Photo by Bernard Hermant on Unsplash
Around campus, we often see separate cans for trash and recycling, but it can be difficult to differentiate what materials can be recycled and what should be trashed. It is crucial to make an effort to reduce the amount of landfill waste we generate since landfills are known to emit CO2, greenhouse gas emissions, and pollute cherished habitats and waterways. To keep our single-use materials out of our landfills that would be destined for the dumps, it is productive to learn how to recycle items the right way.
To start off with one tip to keep in mind, understand that liquids, food scraps and residues must be kept out of the recyclables. When we toss our cardboard pizza boxes, we would need to rip or cut off the parts of the box that are not stained with grease in order for that cardboard to be recycled. Cardboard is fairly easy to recycle, too, so long as it is clean and dry. Any greased-covered recyclable will be trashed inevitably along the way. Metal and glass can be recycled, but it is always a good idea to try and repurpose a jar if possible.
Many communities, from the entire state of New York to the borough of West Chester, have found ways to ban single-use plastics and plastic bags. This ban is a large step toward living in a world with a reduction in its plastic usage and consumption. The reason this helps directly with recycling management is because single-use plastic — like grocery bags and straws — cannot be recycled. They directly go to landfills and find their ways into polluting the environment, whether we see it in front of us or not. Alongside this, the items we must know not to recycle include wax or plastic coating cartons. The cartons from an almond milk beverage or a pint of ice cream cannot be recycled even if the cartons are washed off becaused the plastic coatings prevent the paper material from being properly recycled.
The “chasing arrows” we normally see on plastic recyclables: the little triangular arrows typically located on the bottom of a product’s packaging allow for us to determine which material we are handling and if it can be recycled and how.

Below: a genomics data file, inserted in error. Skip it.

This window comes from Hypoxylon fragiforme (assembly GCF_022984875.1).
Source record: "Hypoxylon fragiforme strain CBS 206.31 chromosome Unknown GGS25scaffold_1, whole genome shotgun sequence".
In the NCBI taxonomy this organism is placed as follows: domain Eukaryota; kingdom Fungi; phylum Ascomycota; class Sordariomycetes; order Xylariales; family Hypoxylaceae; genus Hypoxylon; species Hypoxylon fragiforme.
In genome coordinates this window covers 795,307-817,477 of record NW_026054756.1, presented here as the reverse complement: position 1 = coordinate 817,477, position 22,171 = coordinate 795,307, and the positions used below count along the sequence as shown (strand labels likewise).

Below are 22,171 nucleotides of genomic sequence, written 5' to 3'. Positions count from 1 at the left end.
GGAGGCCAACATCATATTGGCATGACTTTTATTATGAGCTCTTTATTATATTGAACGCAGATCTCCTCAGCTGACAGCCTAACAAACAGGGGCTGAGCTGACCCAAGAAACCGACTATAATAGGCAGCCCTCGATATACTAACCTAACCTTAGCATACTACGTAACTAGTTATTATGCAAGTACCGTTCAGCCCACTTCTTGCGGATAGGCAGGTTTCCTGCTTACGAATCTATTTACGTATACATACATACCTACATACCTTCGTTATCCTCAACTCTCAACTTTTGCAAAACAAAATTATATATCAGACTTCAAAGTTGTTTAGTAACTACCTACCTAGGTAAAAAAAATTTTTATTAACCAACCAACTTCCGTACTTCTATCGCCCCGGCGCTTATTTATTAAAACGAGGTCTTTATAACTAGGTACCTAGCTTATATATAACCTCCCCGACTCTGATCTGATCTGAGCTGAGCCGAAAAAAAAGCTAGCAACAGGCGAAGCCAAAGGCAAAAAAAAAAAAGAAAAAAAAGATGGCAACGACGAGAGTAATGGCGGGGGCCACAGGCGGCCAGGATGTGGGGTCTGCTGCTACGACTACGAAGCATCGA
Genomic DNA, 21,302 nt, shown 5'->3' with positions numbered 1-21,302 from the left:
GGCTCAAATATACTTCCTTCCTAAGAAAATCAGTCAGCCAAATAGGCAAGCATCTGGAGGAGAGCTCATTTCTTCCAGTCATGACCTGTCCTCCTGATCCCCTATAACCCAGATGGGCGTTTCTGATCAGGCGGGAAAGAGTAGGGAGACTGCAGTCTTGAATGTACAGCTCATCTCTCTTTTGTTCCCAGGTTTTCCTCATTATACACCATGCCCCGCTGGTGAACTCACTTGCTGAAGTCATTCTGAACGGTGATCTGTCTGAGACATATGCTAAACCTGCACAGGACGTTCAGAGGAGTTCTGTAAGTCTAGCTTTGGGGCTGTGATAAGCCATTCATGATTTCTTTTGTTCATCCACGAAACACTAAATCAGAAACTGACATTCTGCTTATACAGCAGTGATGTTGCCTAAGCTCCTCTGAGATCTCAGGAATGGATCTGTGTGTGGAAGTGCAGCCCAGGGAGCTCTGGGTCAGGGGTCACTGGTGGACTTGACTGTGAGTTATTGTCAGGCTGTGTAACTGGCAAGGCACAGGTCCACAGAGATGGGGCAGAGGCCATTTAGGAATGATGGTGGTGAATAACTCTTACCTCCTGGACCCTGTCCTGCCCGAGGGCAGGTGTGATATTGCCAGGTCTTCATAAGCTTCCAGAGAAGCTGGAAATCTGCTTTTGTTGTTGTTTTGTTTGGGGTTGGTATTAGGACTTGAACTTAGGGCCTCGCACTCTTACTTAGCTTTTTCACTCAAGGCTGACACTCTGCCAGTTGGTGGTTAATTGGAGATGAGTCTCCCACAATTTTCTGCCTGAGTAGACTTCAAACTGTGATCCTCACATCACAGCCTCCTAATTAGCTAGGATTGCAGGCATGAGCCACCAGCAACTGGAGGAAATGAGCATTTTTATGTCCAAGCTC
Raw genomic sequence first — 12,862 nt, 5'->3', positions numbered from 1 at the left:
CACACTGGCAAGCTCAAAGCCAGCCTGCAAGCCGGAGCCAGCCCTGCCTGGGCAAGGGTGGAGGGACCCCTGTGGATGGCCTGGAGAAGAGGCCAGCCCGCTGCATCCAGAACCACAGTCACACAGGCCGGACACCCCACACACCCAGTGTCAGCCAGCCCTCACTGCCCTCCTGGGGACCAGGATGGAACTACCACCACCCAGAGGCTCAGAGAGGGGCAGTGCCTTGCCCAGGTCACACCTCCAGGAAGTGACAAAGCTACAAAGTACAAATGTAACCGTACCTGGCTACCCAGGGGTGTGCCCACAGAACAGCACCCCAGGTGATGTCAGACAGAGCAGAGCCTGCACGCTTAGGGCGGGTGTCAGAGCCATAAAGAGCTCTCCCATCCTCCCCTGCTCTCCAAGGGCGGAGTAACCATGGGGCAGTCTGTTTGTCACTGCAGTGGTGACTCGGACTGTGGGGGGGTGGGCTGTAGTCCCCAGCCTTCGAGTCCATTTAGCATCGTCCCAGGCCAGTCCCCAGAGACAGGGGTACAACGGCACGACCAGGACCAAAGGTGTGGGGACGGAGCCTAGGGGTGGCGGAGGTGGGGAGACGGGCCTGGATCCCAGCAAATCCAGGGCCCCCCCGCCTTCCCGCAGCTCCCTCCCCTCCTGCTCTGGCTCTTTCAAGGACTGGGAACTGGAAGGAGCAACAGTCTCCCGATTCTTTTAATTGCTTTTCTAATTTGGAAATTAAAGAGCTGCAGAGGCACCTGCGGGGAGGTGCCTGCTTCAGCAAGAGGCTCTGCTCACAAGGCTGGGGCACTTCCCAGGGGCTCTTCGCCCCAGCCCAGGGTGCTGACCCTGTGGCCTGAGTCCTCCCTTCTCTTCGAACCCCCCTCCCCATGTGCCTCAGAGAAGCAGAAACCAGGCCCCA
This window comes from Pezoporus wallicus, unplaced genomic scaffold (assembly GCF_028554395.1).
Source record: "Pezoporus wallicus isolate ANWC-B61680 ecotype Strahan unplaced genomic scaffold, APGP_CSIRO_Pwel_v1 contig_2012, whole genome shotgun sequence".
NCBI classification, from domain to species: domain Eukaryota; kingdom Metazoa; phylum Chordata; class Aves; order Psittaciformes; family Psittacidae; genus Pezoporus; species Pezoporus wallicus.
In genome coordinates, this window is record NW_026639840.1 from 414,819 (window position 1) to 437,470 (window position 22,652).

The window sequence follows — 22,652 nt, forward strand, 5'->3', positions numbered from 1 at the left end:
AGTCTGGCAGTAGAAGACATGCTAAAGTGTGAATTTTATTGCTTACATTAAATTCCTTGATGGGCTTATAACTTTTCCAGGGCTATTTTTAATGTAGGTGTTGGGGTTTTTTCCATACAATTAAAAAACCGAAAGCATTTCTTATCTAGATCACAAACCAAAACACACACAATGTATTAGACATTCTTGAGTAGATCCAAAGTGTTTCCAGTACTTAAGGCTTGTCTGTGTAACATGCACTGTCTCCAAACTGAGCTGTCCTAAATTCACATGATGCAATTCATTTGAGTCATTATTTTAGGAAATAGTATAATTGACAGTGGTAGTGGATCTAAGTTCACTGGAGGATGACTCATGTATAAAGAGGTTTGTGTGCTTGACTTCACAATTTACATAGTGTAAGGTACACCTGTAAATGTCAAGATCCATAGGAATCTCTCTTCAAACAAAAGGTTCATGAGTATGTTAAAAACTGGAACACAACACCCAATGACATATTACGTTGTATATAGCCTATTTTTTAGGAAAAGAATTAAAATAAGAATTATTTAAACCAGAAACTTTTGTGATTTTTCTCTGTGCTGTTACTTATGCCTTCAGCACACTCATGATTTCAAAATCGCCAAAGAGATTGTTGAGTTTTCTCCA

- Symbol 1 is a PETG (polyethylene terephthalate glycol) plastic. This is usually in the form of soda bottles, fruit juice bottles and cooking oil containers. This type of plastic is easily recyclable through curbside recycling programs and can eventually be made into new containers, carpet and furniture.
- Symbol 2 is HDPE (high-density polyethylene) plastic. This is a common plastic used mostly for milk cartons and cleaning agent containers because of its light weight and durability. This material is also easily recyclable in normal curbside programs and eventually gets turned into pipes, oil bottles, pens and more detergent bottles.
- Symbol 3 is PVC (polyvinyl chloride), also known as vinyl. This lightweight malleable plastic is normally in the form of cookie and dessert trays. It is rarely recycled and not usually accepted in curbside programs.
- Symbol 4 is LDPE (low-density polyethylene). It is the plastic that makes up grocery bags and garbage bags. It is not typically recyclable, but can be used sometimes to make floor tiles and shipping envelopes. If one is ever uncertain of a product’s recyclability, check the box or package’s specifications for more direct information. Not all plastic is the same.
- Symbol 5 is PP (polypropylene plastic). Our furniture, luggage and toys are usually made of this plastic. It is increasingly accepted in curbside recycling programs. Sometimes it makes medicine bottles and ketchup bottles, so again be sure to rinse the plastic before attempting to recycle it.
- Symbol 6 is PS (styrene plastic, or polystyrene). This plastic is found in toys, refrigerator trays, cosmetic bags and some costume jewelry. This is not typically recycled in curbside recycling programs.
- Symbol 7 is plastic known as “other plastics.” It usually includes a myriad of plastics such as acrylic plastic, polycarbonate plastic, nylon and fiberglass. Food storage containers, signs and shelving units are usually the items that fall under this category.
Each receptacle is different, but this basic guide can aid in the individual process of throwing out waste and recycling. If there are ever different bins separating metal, plastics and glass, take advantage of that process and respect the environmental goals of categorical recycling methods. When we take responsibility for our own waste and consumption, there is less work left to do for those who work in waste management and an avoidance of environmental repercussions.
Kristine Kearns is a second-year English major with minors in Creative Writing and Sustainability. KK947319@wcupa.edu